In the firestorm that followed his comments, advocates of affirmative action pointed to research that shows a near doubling of graduation rates for those African-American and Hispanic students who move from colleges with no academic admissions requirements to more selective ones. After the University of Texas at Austin began guaranteeing admission to the top 10 percent of students in the state’s high school classes, a move that admitted more supposedly less prepared students, graduation rates from the university went up.
The low number of black students at selective colleges not only threatens to increase segregation and inflame tensions on college campuses, it could also partially explain the significant gap in the proportion of whites versus their black and Latino peers who hold university and college degrees.
Recent studies show that an African-American child who grew up in a middle-income family now has a better chance of falling down the income ladder as an adult than of climbing up it.
For many Americans, college is a route to a secure middle class life, which is why the flagship state universities are so important. But experts say that too many of these colleges are blocking this path rather than clearing it.
“Higher education is making it worse, not better, for many students,” said Anthony Carnevale, professor and director of the Georgetown University Center on Education and the Workforce. “College now takes the disadvantages that begin at birth, and then magnifies them.”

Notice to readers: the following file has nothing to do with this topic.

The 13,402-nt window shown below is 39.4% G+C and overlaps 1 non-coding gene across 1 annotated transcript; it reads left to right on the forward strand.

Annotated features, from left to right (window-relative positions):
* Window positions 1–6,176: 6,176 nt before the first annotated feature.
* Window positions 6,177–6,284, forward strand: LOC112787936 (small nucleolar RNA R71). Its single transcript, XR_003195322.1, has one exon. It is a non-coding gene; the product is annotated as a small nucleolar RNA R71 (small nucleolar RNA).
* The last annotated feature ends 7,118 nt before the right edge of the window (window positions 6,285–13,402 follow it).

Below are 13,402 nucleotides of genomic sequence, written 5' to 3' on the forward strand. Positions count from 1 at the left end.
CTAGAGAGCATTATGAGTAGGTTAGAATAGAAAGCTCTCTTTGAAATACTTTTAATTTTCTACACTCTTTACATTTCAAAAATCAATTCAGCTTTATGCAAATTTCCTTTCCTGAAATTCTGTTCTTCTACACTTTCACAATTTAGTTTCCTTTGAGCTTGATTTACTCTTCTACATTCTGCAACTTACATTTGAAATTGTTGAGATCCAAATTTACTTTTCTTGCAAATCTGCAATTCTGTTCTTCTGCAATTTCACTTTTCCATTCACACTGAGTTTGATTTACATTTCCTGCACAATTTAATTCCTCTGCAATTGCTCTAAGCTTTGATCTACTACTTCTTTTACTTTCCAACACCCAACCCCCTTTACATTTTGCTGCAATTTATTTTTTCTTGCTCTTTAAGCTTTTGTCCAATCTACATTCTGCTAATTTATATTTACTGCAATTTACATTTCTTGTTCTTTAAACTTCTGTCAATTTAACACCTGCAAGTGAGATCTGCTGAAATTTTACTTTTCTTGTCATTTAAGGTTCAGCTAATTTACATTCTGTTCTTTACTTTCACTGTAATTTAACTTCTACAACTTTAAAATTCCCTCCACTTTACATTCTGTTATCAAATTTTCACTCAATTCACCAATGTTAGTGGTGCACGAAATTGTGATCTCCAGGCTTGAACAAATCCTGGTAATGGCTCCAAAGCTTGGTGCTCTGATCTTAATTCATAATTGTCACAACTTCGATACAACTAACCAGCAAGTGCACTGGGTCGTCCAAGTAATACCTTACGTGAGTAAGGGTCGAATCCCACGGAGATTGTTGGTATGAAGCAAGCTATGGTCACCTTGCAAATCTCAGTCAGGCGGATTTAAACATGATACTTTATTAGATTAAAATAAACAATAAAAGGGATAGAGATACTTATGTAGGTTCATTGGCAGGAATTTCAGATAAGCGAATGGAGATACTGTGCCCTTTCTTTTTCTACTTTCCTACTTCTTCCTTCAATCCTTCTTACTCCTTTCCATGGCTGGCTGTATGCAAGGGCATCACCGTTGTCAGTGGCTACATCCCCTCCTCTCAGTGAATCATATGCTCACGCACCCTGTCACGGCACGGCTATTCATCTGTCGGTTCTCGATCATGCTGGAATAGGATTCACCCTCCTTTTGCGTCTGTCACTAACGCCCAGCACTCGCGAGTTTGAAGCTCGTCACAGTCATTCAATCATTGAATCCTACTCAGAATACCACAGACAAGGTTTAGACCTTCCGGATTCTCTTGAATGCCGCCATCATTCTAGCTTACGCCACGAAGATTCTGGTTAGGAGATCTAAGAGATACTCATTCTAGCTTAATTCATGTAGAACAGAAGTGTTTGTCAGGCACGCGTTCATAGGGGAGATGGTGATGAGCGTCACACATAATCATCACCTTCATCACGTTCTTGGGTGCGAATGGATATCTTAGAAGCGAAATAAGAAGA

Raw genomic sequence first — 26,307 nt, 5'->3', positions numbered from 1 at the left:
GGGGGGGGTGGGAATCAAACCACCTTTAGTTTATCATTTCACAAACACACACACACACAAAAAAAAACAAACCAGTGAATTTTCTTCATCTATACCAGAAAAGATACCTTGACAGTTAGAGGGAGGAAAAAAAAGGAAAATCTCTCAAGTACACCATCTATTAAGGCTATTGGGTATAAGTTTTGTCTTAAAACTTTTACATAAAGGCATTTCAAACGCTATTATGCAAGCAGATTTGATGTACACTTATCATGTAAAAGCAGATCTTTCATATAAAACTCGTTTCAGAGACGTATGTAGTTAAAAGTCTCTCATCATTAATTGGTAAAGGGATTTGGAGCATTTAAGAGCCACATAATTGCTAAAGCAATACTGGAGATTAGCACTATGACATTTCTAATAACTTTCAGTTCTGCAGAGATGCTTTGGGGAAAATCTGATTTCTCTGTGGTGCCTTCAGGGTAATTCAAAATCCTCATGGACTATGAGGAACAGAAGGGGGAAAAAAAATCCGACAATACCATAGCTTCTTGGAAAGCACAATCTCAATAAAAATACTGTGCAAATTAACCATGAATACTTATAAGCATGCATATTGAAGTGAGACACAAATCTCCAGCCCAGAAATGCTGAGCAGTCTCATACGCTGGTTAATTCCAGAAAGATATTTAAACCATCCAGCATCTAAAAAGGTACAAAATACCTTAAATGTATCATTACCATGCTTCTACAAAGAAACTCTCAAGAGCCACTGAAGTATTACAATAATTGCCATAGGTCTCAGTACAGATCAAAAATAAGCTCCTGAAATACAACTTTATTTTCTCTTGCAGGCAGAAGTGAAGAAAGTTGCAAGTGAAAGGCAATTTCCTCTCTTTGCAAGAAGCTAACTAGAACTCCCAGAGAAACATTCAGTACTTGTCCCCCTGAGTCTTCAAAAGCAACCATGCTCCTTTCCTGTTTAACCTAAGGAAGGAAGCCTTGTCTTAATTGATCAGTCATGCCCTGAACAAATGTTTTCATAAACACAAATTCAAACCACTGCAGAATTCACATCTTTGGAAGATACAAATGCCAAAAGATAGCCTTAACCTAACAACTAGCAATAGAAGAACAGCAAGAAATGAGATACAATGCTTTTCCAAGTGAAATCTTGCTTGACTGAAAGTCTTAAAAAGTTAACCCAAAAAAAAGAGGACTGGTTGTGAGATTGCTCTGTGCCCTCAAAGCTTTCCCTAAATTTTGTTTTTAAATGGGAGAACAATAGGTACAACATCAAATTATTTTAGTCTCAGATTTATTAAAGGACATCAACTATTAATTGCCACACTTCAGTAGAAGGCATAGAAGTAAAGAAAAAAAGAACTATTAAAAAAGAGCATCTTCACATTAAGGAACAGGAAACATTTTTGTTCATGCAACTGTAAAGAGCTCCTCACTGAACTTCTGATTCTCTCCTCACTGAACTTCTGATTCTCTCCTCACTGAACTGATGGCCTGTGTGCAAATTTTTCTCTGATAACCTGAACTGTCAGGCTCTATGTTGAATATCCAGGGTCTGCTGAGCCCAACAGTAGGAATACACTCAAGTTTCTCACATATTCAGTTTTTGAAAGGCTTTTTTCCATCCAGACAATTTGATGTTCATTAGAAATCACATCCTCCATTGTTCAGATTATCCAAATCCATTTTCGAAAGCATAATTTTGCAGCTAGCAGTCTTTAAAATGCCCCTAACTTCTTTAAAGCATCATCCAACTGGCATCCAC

Carnevale and other researchers say that the higher education system now works against poorer students, including many who are black and Latino, by tracking them towards colleges with fewer resources and lower overall quality, where it is often more difficult to finish degrees.
The flagship universities argue that they are trying to attract more diverse students. They say budgets cuts from state legislatures and debates about balancing admission standards with diversity goals pose challenges that they haven’t been able to resolve.
The University Virginia used to win praise among advocates of increasing black enrollment at selective colleges, and it hit a high mark in 2007 when 11 percent of its freshman class was black, but the next year that number began to fall.
Cost is one significant barrier to enrollment of more black students. In Virginia in 2002, state funding paid for two-thirds of the cost of attending a public college and tuition funded the other third. By last year, those ratios had almost entirely flipped, so that state funding now pays for a little more than one-third of the cost and tuition makes up the rest. It costs almost half of an average Virginia resident’s disposable income to pay to attend public college in the state.